Kathmandu and CAM: the first week

I’m sitting here, on a computer in the dark, listening to the sounds of the city, feeling more grateful to a standard wall fan than I have felt towards any object in my entire life. Why? You might ask. Is it unbearably hot there? Does the heat melt the soles of your shoes, or leave you lying in a pool of your own sweat? No, it does not. It is hot, but in the muggy summer sort of way that is unending but not unbearable. The reason this fan brings me so much joy as it blows the dusty air towards me is not so much what it does but what it means. The fan only works when there’s power and there is not always power, in fact there is not often power. The power pulses in and out of different parts of the city, not enough for all, so everyone gets some, in their turn. Of all the conveniences of my privileged life the two that I least considered were the constant flow of water and electricity at my fingertips.

This past week, I marveled at ancient temples still in modern use, climbed hillsides that I would never have considered hills, and ate foods that are still a mystery to me today. I did this, and more in preparation for my coming work at CAM, so that I might begin to understand this place with its many facets and take that knowledge with me into my work here and beyond. How can you plan a water colour class when you don’t have running water? How do you keep a classroom of kids motivated when there are no fans running in your rooftop workspace? You plan ahead. You open the windows and make sure they drink plenty of water from the water-cooler. And what about that school? The one with the big red sign that says not safe for entry due to earthquake damage? Well, you do art in the tents, and the yard, and classrooms that seem to be farthest from the damage.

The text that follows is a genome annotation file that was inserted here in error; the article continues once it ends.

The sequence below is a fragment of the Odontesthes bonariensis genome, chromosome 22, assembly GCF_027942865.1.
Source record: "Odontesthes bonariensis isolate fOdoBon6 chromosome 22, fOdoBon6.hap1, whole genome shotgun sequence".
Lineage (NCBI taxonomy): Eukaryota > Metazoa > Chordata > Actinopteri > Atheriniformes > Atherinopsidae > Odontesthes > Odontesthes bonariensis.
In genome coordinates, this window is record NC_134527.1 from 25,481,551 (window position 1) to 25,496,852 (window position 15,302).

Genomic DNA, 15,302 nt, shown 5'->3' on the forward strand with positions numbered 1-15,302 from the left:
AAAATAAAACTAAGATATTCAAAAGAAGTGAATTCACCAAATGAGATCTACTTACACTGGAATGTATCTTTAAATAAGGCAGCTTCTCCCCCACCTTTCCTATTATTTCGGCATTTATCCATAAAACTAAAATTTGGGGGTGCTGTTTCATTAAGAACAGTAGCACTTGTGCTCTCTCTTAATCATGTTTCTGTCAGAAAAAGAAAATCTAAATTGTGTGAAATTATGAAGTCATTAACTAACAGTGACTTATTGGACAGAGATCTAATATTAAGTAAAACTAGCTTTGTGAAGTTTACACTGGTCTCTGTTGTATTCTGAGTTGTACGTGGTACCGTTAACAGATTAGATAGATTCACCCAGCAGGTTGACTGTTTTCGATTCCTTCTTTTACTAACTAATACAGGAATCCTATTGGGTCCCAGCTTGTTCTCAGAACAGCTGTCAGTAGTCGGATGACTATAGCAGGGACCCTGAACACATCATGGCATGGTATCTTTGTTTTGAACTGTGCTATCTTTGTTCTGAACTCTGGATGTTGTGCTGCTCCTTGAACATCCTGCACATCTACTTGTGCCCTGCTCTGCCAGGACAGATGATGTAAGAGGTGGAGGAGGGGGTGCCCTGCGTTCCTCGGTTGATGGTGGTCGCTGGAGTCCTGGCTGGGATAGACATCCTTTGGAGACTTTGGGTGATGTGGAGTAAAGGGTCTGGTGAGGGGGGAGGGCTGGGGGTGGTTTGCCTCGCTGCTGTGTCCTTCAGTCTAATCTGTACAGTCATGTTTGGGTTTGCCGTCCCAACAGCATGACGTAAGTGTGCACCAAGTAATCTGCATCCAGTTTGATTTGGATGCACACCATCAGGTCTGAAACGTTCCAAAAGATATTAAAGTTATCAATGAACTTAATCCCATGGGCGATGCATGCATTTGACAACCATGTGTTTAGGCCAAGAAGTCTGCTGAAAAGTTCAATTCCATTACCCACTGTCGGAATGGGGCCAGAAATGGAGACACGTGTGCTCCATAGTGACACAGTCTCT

There are plenty of obstacles here in Kathmandu, from minor inconveniences of dust and traffic to major of time, money, and politics, but they are solved one at a time through creativity and effort. The solutions aren’t always quick and they certainly aren’t complete, but they work. In my short time here I haven’t seen it all, but what I have seen has impressed upon me the importance of fostering creativity through organisations like CAM, because here in Nepal and around the world creativity is forging a path to a better shared future. I don’t know right now what will happen in these next two months, but I do know what larger impact this work might have, and I’m excited to be a part of it.

Emiline Jacobs ’18
Kathmandu, Nepal